(a) whether the applicant had, or was the representative of a group or a class of subscribers that had, an interest in the outcome of the proceeding;

    (b) the extent to which the applicant assisted the Commission in developing a better understanding of the matters that were considered; and

    (c) whether the applicant participated in the proceeding in a responsible way.

  1. In Telecom Information Bulletin 2016-188, the Commission provided guidance regarding how an applicant may demonstrate that it satisfies the first criterion with respect to its representation of interested subscribers. The AAC represents a broad spectrum of Canadian consumers, including those who have low incomes or who are seniors. The AAC has demonstrated this representation by (i) relying on the elected boards of directors of its member organizations; (ii) informing, and in some cases consulting, those members directly; and (iii) conducting qualitative research to confirm its members’ opinions and needs.
  2. The AAC has also satisfied the remaining criteria through its participation in the proceeding. In particular, the AAC provided a concrete, practical, and researched position, including two funding models, which spurred significant debate during the proceeding.
  3. Accordingly, the AAC is eligible for an award of costs in relation to its participation in the proceeding.

Legal fees

  1. In the Guidelines, which are set outin Telecom Regulatory Policy 2010-963, the Commission addressed the most efficient and effective way to determine whether legal counsel are in-house or external. Specifically, the Commission stated that “in light of the serious repercussions that follow misrepresenting oneself before a law society, the Commission considers that requiring a claimant practising law to attest to the manner in which the claimant reports his or her employment status to any law society of which he or she is a member is a reliable manner of assessing whether counsel may claim an outside-counsel rate.” The Commission then amended the costs forms accordingly.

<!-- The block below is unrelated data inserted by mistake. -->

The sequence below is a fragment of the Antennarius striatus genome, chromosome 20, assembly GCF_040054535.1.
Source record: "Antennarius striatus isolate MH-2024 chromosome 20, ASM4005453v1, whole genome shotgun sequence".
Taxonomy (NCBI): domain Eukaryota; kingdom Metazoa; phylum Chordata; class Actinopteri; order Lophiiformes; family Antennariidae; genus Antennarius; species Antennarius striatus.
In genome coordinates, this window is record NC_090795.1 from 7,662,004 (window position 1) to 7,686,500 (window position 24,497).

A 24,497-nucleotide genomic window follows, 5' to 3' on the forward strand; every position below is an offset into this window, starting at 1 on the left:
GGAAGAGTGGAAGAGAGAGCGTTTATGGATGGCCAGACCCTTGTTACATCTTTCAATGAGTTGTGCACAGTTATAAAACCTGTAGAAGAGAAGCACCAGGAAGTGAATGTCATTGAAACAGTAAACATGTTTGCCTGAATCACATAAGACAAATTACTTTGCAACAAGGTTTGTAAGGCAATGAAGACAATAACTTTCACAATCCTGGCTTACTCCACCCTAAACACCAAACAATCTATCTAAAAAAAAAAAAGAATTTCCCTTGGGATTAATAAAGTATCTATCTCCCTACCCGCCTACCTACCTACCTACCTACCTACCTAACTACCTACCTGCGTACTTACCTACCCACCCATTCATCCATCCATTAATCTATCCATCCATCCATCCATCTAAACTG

2. The record of this proceeding reveals that while Mr. Lawford had indicated on the costs form that his status as reported to the Law Society was “Private Practice,” it was later conceded that his actual status as reported to the Law Society was “Practising Law – Employed.” However, the Guidelinesexplicitly require a lawyer claiming costs to attest to their status as reported to the relevant law society, and the associated question on the costs form is unambiguous.Footnote 3 It was only when confronted with this discrepancy that the AAC argued why Mr. Lawford’s reported status is not an appropriate measure of whether he is in-house or external counsel. The Commission therefore finds as a matter of fact that the information provided on the costs form was inaccurate.
  3. The Commission reminds parties that questions on the costs form must be answered accurately and truthfully. It is open to claimants to (i) provide explanations in cases where they feel that a question does not address their particular circumstances, or (ii) request an exception to the Guidelines. This ensures the transparency of the Commission’s proceedings and respect for the Commission’s role as a decision maker.Footnote 4 In cases where a potential costs applicant is uncertain of their eligibility for costs at a certain rate, the Guidelines permit them to apply to the Commission at the beginning of a proceeding for a determination with respect to eligibility.